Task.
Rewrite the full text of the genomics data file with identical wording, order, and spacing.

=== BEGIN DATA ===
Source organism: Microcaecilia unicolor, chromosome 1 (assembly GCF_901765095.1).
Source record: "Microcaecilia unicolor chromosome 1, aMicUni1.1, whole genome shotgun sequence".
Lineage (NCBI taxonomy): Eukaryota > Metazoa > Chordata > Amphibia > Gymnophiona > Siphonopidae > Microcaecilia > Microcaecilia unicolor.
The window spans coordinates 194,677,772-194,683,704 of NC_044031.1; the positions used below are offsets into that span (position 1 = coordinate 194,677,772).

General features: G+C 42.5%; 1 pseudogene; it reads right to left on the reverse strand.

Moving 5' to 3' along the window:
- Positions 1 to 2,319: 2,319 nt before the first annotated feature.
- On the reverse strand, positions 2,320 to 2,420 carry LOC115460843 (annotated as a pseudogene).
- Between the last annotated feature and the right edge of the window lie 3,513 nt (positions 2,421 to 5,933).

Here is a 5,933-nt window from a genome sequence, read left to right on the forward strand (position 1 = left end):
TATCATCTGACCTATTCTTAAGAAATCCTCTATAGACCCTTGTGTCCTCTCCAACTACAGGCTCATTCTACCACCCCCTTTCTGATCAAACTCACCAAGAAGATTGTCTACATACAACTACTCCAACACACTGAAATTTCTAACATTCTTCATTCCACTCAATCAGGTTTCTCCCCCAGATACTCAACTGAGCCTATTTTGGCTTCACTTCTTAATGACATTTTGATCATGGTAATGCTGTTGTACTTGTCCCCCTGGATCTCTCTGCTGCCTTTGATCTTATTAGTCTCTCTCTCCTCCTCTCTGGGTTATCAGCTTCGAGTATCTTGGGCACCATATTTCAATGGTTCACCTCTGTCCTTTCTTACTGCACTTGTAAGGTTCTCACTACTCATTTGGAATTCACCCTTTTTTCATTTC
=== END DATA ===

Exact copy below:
Source organism: Microcaecilia unicolor, chromosome 1 (assembly GCF_901765095.1).
Source record: "Microcaecilia unicolor chromosome 1, aMicUni1.1, whole genome shotgun sequence".
Lineage (NCBI taxonomy): Eukaryota > Metazoa > Chordata > Amphibia > Gymnophiona > Siphonopidae > Microcaecilia > Microcaecilia unicolor.
The window spans coordinates 194,677,772-194,683,704 of NC_044031.1; the positions used below are offsets into that span (position 1 = coordinate 194,677,772).

General features: G+C 42.5%; 1 pseudogene; it reads right to left on the reverse strand.

Moving 5' to 3' along the window:
- Positions 1 to 2,319: 2,319 nt before the first annotated feature.
- On the reverse strand, positions 2,320 to 2,420 carry LOC115460843 (annotated as a pseudogene).
- Between the last annotated feature and the right edge of the window lie 3,513 nt (positions 2,421 to 5,933).

Here is a 5,933-nt window from a genome sequence, read left to right on the forward strand (position 1 = left end):
TATCATCTGACCTATTCTTAAGAAATCCTCTATAGACCCTTGTGTCCTCTCCAACTACAGGCTCATTCTACCACCCCCTTTCTGATCAAACTCACCAAGAAGATTGTCTACATACAACTACTCCAACACACTGAAATTTCTAACATTCTTCATTCCACTCAATCAGGTTTCTCCCCCAGATACTCAACTGAGCCTATTTTGGCTTCACTTCTTAATGACATTTTGATCATGGTAATGCTGTTGTACTTGTCCCCCTGGATCTCTCTGCTGCCTTTGATCTTATTAGTCTCTCTCTCCTCCTCTCTGGGTTATCAGCTTCGAGTATCTTGGGCACCATATTTCAATGGTTCACCTCTGTCCTTTCTTACTGCACTTGTAAGGTTCTCACTACTCATTTGGAATTCACCCTTTTTTCATTTC